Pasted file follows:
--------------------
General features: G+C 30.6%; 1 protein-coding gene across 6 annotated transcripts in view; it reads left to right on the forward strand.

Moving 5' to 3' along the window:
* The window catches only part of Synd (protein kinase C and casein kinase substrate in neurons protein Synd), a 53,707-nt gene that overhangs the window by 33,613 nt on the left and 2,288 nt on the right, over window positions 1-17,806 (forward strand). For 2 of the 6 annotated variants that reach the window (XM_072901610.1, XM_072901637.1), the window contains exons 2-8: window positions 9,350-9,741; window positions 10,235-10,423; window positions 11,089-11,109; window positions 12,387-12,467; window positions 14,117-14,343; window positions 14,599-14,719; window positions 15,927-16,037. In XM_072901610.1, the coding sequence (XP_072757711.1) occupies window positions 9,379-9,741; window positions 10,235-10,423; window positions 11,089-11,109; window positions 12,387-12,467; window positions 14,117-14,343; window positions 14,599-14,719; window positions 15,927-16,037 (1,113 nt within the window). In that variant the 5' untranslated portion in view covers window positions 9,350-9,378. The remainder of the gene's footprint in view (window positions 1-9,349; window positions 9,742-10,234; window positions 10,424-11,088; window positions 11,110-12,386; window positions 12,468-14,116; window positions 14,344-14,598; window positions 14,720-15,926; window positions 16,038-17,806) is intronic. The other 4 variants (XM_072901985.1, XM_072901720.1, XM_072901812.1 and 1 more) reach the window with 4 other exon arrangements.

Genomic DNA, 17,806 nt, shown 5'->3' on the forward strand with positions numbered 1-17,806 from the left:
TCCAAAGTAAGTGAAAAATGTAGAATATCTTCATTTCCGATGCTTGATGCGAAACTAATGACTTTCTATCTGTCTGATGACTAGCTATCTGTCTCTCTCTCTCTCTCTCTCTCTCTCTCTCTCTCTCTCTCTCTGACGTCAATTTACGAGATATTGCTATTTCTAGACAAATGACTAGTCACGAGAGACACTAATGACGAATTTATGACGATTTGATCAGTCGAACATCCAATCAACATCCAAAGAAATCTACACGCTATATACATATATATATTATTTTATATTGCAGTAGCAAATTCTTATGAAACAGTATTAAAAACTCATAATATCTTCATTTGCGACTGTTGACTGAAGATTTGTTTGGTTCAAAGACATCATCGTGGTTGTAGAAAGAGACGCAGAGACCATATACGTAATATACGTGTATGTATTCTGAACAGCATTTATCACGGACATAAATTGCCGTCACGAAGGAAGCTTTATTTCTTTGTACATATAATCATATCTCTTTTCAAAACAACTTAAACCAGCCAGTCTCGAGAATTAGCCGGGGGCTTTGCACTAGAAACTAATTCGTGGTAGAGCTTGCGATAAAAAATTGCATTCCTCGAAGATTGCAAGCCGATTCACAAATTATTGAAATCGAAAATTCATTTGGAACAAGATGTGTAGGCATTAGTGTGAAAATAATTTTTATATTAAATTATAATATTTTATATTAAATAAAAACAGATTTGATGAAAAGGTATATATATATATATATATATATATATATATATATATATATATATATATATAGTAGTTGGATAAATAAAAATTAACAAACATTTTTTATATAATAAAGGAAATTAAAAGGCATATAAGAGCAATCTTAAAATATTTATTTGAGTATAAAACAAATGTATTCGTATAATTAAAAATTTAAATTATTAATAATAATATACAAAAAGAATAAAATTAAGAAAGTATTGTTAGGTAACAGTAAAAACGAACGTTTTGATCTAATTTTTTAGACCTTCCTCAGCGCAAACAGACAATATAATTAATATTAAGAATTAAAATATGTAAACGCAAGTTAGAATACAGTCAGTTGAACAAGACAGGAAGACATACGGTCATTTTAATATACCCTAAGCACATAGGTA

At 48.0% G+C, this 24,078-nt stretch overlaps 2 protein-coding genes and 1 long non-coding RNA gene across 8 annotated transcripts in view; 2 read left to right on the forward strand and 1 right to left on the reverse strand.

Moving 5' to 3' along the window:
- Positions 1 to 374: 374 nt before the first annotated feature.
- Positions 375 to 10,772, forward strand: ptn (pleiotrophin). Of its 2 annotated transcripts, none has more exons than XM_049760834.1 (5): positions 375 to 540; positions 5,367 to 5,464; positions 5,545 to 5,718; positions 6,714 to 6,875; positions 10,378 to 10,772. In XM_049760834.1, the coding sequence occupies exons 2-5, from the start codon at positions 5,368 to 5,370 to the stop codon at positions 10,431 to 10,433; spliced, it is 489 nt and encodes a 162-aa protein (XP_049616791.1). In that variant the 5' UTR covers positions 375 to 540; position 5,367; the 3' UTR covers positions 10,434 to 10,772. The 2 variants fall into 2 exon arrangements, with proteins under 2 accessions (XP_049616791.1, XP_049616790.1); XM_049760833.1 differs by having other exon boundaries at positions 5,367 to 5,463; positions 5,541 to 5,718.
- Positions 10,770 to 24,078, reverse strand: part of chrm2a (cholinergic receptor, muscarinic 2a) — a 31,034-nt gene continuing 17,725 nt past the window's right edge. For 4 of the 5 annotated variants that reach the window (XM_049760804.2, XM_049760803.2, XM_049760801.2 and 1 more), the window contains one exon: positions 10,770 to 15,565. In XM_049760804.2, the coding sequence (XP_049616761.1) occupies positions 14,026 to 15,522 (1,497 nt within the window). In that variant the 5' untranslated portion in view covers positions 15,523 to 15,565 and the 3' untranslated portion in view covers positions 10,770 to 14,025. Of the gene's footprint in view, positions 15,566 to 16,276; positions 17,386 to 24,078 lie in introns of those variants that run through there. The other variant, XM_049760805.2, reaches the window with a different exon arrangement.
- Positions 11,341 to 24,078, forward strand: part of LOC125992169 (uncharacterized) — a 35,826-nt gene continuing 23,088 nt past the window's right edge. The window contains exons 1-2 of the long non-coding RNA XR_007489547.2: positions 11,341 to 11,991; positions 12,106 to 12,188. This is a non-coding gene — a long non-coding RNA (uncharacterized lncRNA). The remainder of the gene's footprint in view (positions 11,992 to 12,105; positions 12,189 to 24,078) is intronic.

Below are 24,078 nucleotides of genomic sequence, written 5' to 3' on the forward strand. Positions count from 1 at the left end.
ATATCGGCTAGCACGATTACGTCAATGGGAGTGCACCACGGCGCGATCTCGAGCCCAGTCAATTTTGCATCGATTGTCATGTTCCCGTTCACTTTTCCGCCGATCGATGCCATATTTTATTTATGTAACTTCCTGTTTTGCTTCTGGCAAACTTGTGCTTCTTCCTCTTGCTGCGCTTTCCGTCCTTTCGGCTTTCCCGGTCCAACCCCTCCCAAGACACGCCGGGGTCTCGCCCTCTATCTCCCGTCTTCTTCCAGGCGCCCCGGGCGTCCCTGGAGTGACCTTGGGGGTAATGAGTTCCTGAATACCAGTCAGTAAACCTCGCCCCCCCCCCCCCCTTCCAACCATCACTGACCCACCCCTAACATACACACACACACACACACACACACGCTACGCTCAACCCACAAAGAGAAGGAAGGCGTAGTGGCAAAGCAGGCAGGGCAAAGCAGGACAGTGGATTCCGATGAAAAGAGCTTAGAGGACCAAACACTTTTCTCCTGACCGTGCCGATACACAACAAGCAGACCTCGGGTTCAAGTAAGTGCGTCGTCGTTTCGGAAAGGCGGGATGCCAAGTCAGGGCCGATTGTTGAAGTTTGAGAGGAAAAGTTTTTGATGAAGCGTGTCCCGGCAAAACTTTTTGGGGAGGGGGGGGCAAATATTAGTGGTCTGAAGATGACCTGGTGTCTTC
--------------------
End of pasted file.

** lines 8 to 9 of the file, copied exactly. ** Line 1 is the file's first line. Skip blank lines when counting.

- Positions 1 to 374: 374 nt before the first annotated feature.
- Positions 375 to 10,772, forward strand: ptn (pleiotrophin). Of its 2 annotated transcripts, none has more exons than XM_049760834.1 (5): positions 375 to 540; positions 5,367 to 5,464; positions 5,545 to 5,718; positions 6,714 to 6,875; positions 10,378 to 10,772. In XM_049760834.1, the coding sequence occupies exons 2-5, from the start codon at positions 5,368 to 5,370 to the stop codon at positions 10,431 to 10,433; spliced, it is 489 nt and encodes a 162-aa protein (XP_049616791.1). In that variant the 5' UTR covers positions 375 to 540; position 5,367; the 3' UTR covers positions 10,434 to 10,772. The 2 variants fall into 2 exon arrangements, with proteins under 2 accessions (XP_049616791.1, XP_049616790.1); XM_049760833.1 differs by having other exon boundaries at positions 5,367 to 5,463; positions 5,541 to 5,718.